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How to Create and Deliver A Winning Group Sales Presentation
By Carol Burke, Regional VP, Communispond, Inc.

You have the perfect solution for your prospect. Only challenge now is to make them see and believe that what you're offering is significantly better than the other four organizations they are also speaking with.

You have the perfect solution for your prospect. Only challenge now is to make them see and believe that what you're offering is significantly better than the other four organizations they are also speaking with. You and your team now have to create and deliver a group presentation that outshines those of the other companies competing for the business. Here are some thoughts on how to do this.

Start by identifying your audience--who will be attending the presentation. Most likely, the customer has organized a cross-functional team to hear the presentations. Learn the titles and the roles of the people in this group. Who in the audience will actually be making the decision? Who will be responsible for the implementation? Who has the decision maker's ear and can influence the decision? Match the prospect titles with yours in rank, function and numbers. If their EVP is there, yours should be, too. If they have an IT person attending, put one on your team. Your presentation should be led and orchestrated by the team member who will be the customer's main contact so you can showcase that person's leadership.

The number of presenters is important: If you bring more presenters than there are customer attendees, your presentation might seem overbearing. With too few, the customer might think you're not serious about getting the business.

Organize the presentation so it begins by showing you understand the prospect's business situation. Segue on to the solution you're offering and how it will help the prospect meet their goals and objectives. Quantify whenever possible. Highlight the capabilities you have for providing the solution and how the solution will impact their business. End by expressing the strong commitment you have for helping their organization meet their goals.

Though your dog and pony show may be excellent for demonstrating your capabilities, they're only part of your message and they're not focused on the customer. A winning presentation makes the customer and the customer's business the star. Make sure you use the customer's graphics and language throughout the presentation.

One of the major mistakes presentation teams make is relying too much on visuals. It isn't the visuals that will distinguish you from your competition. It's how well you communicate on a human and business level with the group hearing your presentation.

Your presenters must convey strength and conviction. Encourage everyone on the team to turn on the full force of their enthusiasm for the solution you're offering. The ability to project passion is stressed at all of Communispond's presentation skills training programs.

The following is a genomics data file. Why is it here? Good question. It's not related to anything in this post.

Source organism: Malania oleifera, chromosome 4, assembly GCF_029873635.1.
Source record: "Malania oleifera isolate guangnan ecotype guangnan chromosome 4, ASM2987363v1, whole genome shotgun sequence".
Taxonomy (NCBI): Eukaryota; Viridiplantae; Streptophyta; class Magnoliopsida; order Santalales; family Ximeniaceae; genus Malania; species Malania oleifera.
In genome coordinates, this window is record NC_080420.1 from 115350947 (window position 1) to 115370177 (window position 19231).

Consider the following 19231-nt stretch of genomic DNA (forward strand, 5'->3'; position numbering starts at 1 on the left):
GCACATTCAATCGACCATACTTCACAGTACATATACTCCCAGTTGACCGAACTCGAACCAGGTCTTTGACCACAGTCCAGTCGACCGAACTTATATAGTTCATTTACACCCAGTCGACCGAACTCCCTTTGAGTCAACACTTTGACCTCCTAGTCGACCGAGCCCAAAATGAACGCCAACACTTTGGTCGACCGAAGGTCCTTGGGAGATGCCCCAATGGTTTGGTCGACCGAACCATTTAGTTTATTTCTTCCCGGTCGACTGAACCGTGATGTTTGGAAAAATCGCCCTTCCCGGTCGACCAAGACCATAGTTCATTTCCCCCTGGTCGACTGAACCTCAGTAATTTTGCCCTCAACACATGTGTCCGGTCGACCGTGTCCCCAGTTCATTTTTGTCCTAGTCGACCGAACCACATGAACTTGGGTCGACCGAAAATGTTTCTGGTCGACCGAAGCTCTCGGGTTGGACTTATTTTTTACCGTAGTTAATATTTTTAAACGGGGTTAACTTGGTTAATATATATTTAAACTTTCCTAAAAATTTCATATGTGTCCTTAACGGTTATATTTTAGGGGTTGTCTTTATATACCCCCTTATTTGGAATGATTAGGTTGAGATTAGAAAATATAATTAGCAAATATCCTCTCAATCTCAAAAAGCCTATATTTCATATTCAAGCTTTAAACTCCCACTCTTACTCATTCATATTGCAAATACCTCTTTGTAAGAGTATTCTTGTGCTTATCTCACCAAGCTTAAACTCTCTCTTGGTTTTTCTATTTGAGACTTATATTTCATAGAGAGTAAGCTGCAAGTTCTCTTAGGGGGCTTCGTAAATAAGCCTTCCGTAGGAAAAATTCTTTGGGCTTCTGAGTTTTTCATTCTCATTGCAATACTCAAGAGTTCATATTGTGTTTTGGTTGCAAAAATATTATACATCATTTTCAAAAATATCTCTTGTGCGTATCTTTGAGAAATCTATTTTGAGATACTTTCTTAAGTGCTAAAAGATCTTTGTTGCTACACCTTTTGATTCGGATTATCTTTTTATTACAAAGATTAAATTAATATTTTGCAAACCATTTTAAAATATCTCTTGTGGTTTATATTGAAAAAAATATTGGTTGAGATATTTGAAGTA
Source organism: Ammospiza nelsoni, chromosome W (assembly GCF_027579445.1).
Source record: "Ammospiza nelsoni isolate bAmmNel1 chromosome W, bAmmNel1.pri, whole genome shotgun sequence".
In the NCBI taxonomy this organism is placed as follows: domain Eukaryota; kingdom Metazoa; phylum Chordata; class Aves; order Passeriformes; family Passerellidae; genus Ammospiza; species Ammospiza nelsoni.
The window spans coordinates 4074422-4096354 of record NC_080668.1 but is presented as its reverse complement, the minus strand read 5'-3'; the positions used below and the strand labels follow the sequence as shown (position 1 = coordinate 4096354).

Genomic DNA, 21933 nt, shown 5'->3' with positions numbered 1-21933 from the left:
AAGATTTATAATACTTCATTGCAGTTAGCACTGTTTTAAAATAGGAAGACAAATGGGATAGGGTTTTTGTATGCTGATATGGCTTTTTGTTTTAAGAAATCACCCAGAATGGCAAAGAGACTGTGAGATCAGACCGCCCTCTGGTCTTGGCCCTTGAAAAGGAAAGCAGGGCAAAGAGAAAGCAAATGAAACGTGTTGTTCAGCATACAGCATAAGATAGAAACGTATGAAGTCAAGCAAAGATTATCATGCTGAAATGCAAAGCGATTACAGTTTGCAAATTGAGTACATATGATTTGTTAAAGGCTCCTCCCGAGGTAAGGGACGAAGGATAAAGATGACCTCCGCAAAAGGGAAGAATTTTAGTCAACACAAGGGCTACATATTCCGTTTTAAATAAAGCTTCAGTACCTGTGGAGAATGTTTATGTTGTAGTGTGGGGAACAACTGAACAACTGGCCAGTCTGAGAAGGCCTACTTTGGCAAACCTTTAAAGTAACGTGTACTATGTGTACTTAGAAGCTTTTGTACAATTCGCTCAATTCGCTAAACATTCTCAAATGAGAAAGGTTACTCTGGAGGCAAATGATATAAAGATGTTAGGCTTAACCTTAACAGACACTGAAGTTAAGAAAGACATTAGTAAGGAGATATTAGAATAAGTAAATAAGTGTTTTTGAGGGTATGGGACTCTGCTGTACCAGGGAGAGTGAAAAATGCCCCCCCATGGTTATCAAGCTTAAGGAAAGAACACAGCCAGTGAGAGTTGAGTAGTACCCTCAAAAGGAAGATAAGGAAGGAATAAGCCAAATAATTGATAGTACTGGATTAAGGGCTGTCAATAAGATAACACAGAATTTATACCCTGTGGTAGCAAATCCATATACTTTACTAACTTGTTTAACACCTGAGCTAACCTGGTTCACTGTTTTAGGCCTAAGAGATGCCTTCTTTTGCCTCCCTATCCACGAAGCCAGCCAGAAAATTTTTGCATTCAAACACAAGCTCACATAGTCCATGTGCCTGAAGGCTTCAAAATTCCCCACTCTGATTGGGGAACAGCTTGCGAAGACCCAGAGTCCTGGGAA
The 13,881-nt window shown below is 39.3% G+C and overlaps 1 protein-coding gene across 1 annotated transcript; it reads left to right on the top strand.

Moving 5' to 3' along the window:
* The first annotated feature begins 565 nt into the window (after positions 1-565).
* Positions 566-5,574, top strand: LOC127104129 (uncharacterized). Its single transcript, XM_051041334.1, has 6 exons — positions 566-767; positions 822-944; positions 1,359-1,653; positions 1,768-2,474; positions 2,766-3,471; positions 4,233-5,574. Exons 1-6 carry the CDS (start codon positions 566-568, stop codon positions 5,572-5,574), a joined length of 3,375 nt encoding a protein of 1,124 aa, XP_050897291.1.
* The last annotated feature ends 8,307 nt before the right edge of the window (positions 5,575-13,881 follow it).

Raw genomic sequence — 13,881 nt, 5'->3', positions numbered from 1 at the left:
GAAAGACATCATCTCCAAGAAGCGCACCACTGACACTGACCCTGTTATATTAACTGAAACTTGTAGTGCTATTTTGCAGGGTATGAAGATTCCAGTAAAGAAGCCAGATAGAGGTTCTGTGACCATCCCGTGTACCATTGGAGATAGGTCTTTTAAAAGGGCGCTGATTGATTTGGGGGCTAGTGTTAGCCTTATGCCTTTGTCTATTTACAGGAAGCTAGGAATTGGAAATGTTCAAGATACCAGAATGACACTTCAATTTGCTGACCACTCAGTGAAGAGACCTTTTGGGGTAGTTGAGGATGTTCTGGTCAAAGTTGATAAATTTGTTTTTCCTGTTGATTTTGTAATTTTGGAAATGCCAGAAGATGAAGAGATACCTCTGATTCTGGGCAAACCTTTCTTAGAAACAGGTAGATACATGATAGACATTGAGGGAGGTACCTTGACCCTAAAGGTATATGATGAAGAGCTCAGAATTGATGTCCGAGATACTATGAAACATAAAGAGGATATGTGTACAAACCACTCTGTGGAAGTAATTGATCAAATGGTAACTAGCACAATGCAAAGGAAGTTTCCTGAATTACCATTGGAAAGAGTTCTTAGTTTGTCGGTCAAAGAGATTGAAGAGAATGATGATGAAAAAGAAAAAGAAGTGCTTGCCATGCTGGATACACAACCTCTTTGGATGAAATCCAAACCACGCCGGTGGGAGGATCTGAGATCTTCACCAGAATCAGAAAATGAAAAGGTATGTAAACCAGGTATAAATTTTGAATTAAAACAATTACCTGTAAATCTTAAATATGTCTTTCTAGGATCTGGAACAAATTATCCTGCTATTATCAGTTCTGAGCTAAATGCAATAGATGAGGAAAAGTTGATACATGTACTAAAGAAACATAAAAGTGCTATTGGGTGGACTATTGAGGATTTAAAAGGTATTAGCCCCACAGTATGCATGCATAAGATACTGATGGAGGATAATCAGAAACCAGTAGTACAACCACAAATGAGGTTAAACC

If there are techies or product specialists on your team be sure they don't talk over the heads of the people listening. Make sure your team members don't use jargon or get into arcane details when answering a question. Their role is to support the sales process and to get the customer to see the value in your solution.

These team members also are the ones most likely to feel that "the facts speak for themselves" so you may have a particular need to develop their presentation skills - in order for them to understand that a presentation is a show, not a dry recitation of facts.

Anticipate questions that you're likely to be asked and prepare answers that are concise and persuasive. Plan in advance which of the team members will answer which kinds of questions. Then have the team members practice answering the questions out loud. The team leader should field the questions and direct them to the appropriate team member.

You may want to establish in advance that it's all right for an additional team member to chime in with an amplification of an answer if it's appropriate -- and doesn't take too much time. Keep an eye on the clock throughout the presentation. Get agreement on a signal that the team leader will give to alert a presenter that time is moving on.

Give the team enough time to rehearse before the presentation. Rehearse to the point where everyone is so confident about their roles and what they'll say that scripts can be left back in the office. Match the confidence you have in your solution with the confidence you have in the presentation and the customer will want you and your organization as their business partner



Carol Burke is Regional Vice President, Central Region, for Communispond, Inc. the communications skills training company. Communispond has trained over 500,000 managers at more than 300 of the Fortune 500 companies. Its sales training programs include Socratic Selling, Business Negotiating Skills, Sales Presentation Skills, Coaching for Improved Sales Performance, Hiring the Right Salesperson, and Selling on Paper. www.Communispond.com. 800-529-5925

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